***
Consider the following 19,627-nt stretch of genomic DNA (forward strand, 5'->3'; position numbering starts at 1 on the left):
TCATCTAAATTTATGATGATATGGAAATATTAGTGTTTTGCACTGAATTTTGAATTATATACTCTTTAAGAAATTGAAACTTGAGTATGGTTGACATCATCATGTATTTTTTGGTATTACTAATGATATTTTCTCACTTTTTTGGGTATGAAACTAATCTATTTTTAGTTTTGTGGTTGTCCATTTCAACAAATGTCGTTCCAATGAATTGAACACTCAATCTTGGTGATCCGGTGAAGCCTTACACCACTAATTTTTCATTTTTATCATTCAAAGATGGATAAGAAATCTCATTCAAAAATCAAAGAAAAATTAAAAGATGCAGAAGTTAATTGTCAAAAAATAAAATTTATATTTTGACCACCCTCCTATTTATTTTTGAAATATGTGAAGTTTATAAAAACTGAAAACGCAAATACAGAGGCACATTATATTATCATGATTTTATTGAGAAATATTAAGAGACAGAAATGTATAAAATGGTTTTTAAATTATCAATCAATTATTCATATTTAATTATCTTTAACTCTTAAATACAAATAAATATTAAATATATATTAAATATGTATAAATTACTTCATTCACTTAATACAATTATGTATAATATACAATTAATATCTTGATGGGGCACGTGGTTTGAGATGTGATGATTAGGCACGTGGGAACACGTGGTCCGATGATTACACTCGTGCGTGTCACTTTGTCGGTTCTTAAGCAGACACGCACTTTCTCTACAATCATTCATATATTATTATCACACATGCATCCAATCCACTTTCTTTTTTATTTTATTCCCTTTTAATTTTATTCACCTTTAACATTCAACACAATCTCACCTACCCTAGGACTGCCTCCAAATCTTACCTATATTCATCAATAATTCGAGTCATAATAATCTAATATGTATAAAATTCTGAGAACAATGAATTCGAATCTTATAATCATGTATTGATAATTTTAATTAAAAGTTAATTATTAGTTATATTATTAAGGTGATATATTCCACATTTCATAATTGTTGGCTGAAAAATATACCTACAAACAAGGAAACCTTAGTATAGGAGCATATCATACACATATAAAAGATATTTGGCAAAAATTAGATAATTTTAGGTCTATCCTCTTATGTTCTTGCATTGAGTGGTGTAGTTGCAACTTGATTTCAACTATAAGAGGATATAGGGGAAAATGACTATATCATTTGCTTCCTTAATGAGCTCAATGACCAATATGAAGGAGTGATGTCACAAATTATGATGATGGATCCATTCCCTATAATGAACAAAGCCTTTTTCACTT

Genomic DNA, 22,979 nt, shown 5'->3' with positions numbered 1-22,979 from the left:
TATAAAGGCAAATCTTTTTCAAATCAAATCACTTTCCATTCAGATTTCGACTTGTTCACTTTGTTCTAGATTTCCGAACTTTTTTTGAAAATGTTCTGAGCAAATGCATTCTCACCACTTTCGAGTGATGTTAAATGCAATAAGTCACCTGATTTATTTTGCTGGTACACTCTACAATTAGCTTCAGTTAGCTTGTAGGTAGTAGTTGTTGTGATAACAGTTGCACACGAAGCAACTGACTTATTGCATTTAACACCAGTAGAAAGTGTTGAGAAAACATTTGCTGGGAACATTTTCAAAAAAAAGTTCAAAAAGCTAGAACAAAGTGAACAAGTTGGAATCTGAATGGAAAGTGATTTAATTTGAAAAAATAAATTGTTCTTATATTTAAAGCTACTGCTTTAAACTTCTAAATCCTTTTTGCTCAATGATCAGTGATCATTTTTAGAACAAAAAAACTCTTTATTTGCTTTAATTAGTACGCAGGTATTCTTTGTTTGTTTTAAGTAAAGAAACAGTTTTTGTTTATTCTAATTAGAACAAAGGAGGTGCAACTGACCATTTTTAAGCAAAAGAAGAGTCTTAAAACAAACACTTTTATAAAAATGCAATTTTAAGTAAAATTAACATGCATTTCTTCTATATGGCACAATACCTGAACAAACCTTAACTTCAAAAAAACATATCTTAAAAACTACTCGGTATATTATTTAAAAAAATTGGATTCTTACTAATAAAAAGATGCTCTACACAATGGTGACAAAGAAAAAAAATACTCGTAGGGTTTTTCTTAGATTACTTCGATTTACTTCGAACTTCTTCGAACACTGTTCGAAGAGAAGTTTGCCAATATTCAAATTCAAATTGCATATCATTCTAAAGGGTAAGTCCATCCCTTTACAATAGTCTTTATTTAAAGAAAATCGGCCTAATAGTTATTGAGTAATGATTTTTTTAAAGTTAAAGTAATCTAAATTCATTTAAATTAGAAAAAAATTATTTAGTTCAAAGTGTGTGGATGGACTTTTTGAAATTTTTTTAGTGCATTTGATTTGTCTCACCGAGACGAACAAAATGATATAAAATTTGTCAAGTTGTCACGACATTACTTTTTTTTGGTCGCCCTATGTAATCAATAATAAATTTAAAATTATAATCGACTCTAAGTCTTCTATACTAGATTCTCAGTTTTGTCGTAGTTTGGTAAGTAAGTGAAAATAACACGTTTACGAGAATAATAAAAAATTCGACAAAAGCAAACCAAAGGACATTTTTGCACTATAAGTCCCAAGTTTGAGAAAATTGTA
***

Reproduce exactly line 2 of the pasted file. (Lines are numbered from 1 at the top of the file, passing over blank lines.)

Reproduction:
TCATCTAAATTTATGATGATATGGAAATATTAGTGTTTTGCACTGAATTTTGAATTATATACTCTTTAAGAAATTGAAACTTGAGTATGGTTGACATCATCATGTATTTTTTGGTATTACTAATGATATTTTCTCACTTTTTTGGGTATGAAACTAATCTATTTTTAGTTTTGTGGTTGTCCATTTCAACAAATGTCGTTCCAATGAATTGAACACTCAATCTTGGTGATCCGGTGAAGCCTTACACCACTAATTTTTCATTTTTATCATTCAAAGATGGATAAGAAATCTCATTCAAAAATCAAAGAAAAATTAAAAGATGCAGAAGTTAATTGTCAAAAAATAAAATTTATATTTTGACCACCCTCCTATTTATTTTTGAAATATGTGAAGTTTATAAAAACTGAAAACGCAAATACAGAGGCACATTATATTATCATGATTTTATTGAGAAATATTAAGAGACAGAAATGTATAAAATGGTTTTTAAATTATCAATCAATTATTCATATTTAATTATCTTTAACTCTTAAATACAAATAAATATTAAATATATATTAAATATGTATAAATTACTTCATTCACTTAATACAATTATGTATAATATACAATTAATATCTTGATGGGGCACGTGGTTTGAGATGTGATGATTAGGCACGTGGGAACACGTGGTCCGATGATTACACTCGTGCGTGTCACTTTGTCGGTTCTTAAGCAGACACGCACTTTCTCTACAATCATTCATATATTATTATCACACATGCATCCAATCCACTTTCTTTTTTATTTTATTCCCTTTTAATTTTATTCACCTTTAACATTCAACACAATCTCACCTACCCTAGGACTGCCTCCAAATCTTACCTATATTCATCAATAATTCGAGTCATAATAATCTAATATGTATAAAATTCTGAGAACAATGAATTCGAATCTTATAATCATGTATTGATAATTTTAATTAAAAGTTAATTATTAGTTATATTATTAAGGTGATATATTCCACATTTCATAATTGTTGGCTGAAAAATATACCTACAAACAAGGAAACCTTAGTATAGGAGCATATCATACACATATAAAAGATATTTGGCAAAAATTAGATAATTTTAGGTCTATCCTCTTATGTTCTTGCATTGAGTGGTGTAGTTGCAACTTGATTTCAACTATAAGAGGATATAGGGGAAAATGACTATATCATTTGCTTCCTTAATGAGCTCAATGACCAATATGAAGGAGTGATGTCACAAATTATGATGATGGATCCATTCCCTATAATGAACAAAGCCTTTTTCACTT